Hi, this is Sarah, and I’m sorry we’re late again, but my eye has been doing weird stuff, so I had to have a pretty thorough exam to make sure I wasn’t going to need surgery.
This week, several people have sent me links to this Ursula Le Guin appearance.
This made me think of something. My paternal grandmother was a wonderful woman, whom I credit both with my being more or less sane, and with my storytelling. Between the ages of one and six, she told me a story every night, usually involving werewolves or magic, stories she made up herself. Until much later than that I was her shadow, following in her footsteps. In a way, I still am.
Imagine my surprise when I went back after getting married, shortly after she turned eighty and the family tried to gently give me a hint something was not right. What was not right was, in point of fact, scary.
You see, grandma grew up in very different times. So, when she passed one of the local (illegal, this is Portugal) dumps, returning from the field where she went to cut grass for the rabbits, she would notice “perfectly good, just need a little mending” baby clothes. She’d taken to rescuing them, bringing them home, washing them a million times, sewing any holes, and stacking them in her built in cabinets in the downstairs hall. The cabinets, which were floor to ceiling were almost full. No one could convince her that she wouldn’t, sooner or later, be besieged by a lot of new mothers with nothing to put on their kids. The idea that onesies and baby socks had become more or less disposable simply wouldn’t enter her head.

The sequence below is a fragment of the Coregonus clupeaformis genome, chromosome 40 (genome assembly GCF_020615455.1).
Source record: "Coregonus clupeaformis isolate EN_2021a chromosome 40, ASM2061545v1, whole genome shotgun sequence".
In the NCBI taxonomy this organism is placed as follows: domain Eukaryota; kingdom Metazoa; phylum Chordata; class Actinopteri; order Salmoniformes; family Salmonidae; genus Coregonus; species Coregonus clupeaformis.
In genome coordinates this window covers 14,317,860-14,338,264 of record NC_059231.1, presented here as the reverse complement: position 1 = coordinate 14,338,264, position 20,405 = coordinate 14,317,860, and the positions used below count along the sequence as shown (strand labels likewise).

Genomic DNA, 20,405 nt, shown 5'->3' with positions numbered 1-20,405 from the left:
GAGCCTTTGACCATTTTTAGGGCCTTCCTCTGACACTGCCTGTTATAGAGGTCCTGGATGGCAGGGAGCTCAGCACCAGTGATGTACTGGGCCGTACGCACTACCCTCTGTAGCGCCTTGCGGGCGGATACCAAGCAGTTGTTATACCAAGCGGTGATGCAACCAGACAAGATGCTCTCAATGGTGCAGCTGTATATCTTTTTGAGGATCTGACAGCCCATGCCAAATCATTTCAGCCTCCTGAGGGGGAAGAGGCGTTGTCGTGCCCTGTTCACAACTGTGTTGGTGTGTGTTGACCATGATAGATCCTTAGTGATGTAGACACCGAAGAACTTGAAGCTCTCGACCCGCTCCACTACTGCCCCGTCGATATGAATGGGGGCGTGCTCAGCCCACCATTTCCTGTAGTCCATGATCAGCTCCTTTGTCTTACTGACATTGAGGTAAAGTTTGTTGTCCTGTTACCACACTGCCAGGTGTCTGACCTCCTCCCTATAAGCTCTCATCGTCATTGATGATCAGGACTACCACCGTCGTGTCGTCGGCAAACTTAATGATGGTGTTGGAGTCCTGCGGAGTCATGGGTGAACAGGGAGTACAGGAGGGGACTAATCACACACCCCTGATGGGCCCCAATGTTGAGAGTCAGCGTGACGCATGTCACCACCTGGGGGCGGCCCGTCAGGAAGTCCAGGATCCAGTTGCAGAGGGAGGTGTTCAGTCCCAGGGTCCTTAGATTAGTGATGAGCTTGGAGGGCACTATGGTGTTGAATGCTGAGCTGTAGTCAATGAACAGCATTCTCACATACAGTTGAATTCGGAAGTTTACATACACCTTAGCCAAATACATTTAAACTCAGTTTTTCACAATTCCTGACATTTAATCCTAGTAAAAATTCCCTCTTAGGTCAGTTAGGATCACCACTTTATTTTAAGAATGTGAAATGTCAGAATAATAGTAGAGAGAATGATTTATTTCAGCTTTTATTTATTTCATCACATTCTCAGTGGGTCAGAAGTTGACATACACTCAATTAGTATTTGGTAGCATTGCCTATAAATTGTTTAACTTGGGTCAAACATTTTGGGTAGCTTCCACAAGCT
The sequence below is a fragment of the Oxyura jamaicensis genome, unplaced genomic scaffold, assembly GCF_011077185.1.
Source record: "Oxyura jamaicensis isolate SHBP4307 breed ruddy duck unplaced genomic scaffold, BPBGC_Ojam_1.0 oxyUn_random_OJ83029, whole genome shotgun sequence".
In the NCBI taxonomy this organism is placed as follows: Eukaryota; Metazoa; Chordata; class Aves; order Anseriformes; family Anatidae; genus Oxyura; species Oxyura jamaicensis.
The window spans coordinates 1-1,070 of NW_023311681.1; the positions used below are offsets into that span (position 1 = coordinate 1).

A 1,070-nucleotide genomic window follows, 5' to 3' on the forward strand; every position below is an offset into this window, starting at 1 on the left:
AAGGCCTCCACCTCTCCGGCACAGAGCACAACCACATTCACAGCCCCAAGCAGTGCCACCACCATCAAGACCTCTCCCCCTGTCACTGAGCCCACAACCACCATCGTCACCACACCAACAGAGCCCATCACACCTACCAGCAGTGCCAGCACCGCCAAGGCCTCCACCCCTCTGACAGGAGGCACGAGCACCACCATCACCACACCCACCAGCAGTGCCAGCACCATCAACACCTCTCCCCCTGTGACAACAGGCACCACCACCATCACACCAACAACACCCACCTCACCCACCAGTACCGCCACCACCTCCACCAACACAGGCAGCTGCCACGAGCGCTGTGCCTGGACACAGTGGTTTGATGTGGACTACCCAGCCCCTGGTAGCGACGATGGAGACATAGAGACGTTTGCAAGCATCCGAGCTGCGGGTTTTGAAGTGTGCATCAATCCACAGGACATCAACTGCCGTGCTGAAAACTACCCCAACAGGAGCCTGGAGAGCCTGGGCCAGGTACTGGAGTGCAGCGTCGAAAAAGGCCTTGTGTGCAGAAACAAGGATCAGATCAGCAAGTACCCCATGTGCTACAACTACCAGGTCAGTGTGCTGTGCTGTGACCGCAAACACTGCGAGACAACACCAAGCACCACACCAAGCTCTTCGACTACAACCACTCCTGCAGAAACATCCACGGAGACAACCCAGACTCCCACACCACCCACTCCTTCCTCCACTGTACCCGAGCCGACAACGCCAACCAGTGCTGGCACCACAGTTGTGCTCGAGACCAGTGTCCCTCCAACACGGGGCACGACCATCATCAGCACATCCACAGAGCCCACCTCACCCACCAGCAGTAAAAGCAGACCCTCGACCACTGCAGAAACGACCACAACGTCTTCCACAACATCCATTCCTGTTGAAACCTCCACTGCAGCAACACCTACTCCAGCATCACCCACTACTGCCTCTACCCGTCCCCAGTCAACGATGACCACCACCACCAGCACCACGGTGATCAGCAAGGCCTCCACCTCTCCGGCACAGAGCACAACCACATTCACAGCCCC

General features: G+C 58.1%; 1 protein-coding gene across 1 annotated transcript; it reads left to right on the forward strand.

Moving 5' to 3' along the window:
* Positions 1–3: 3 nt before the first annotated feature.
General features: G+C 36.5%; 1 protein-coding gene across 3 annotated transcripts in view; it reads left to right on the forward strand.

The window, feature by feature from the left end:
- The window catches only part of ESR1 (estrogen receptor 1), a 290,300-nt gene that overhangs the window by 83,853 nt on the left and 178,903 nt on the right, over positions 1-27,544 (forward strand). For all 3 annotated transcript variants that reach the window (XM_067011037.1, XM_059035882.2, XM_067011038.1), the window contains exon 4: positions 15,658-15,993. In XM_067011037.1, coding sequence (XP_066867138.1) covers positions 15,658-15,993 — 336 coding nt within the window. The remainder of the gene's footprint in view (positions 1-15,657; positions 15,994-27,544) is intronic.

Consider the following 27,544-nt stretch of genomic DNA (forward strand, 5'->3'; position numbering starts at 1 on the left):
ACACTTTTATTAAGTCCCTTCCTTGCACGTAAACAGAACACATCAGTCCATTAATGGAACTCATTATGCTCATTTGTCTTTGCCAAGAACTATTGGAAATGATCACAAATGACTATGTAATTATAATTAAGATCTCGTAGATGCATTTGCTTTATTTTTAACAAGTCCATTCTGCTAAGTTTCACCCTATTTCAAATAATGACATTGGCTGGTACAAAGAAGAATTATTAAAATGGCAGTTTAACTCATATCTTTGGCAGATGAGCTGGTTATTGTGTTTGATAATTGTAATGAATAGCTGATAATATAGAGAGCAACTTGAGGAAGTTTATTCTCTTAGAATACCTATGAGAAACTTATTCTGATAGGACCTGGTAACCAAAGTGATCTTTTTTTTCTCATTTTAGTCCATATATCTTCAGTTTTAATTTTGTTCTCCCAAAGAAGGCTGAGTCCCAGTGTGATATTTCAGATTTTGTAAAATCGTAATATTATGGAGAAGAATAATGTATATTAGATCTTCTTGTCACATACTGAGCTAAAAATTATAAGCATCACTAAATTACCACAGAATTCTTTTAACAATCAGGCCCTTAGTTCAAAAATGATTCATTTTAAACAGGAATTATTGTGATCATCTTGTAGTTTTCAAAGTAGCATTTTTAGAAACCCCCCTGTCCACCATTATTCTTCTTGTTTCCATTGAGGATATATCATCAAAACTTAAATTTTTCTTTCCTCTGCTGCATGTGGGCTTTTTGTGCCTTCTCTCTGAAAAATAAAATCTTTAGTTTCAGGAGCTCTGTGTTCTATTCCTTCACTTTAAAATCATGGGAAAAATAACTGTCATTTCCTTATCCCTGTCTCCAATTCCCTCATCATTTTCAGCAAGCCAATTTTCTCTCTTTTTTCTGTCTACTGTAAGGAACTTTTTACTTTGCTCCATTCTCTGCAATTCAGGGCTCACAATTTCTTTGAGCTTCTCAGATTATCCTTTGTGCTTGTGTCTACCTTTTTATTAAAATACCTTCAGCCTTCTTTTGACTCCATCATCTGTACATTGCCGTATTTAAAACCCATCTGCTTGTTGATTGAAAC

While visiting and talking to her, other things emerged – like she was afraid of the “wave of crime” sweeping the country. There really was no wave of crime, but she lived alone and she read the papers and watched TV news too much. Worse, for a woman who’d always been sharp enough to look behind the story she was told, she’d started giving credence to the sort of tabloids that publish stories about women the next county over giving birth to snakes.
Since then, I’ve seen other people go that way. It is a combination, I think, of aging and losing touch with the world, and of being too respected for people to actually have a word with, quietly.
I read and enjoyed the Earth Sea Trilogy. (Fourth book? What fourth book? Let’s be charitable, okay?) and The Left Hand of Darkness was a beautiful if flawed work. I can’t say I’ve liked a lot more that Le Guin has done, but then most science fiction writers didn’t even write four books that I enjoyed.
So what is one to make of such statements as:
Ursula K. Le Guin gave a scorching speech at the National Book Awards on Wednesday, calling out Amazon founder Jeff Bezos and saying of capitalism “its power seems inescapable. So did the divine right of kings.”
Surely a woman praised for her learning knows the difference between a social construct like the divine right of kings and “capitalism” which is simply a name for the barter and trade humans do to survive and which, btw, is not unfettered ANYWHERE in the universe, being hemmed in by governments and regulations everywhere.
And why on Earth she’s calling out Bezos is beyond me. For allowing writers, at long last to make a buck? Who knows?
And what about this:
“We need writers who know the difference between production of a market commodity and production of art,” Le Guin said.
We do, of course. For instance “art” is a subjective term which applies or should apply only to works that enduringly touch the emotions of humanity across the times and changes in society. Shakespeare still touches us, for instance. That’s art.
OTOH, thinking that any government, any entity, any academic can define art is to labor under the same sort of illusion as people who believe tabloids announcing women giving birth to snakes.
Art is proven in enduring. And most art – Shakespeare, Austen – was pretty commercially successful, as well. Art is what you aim for, and hopefully it happens. But there’s no guarantees. Competent and selling is the best you can be sure of.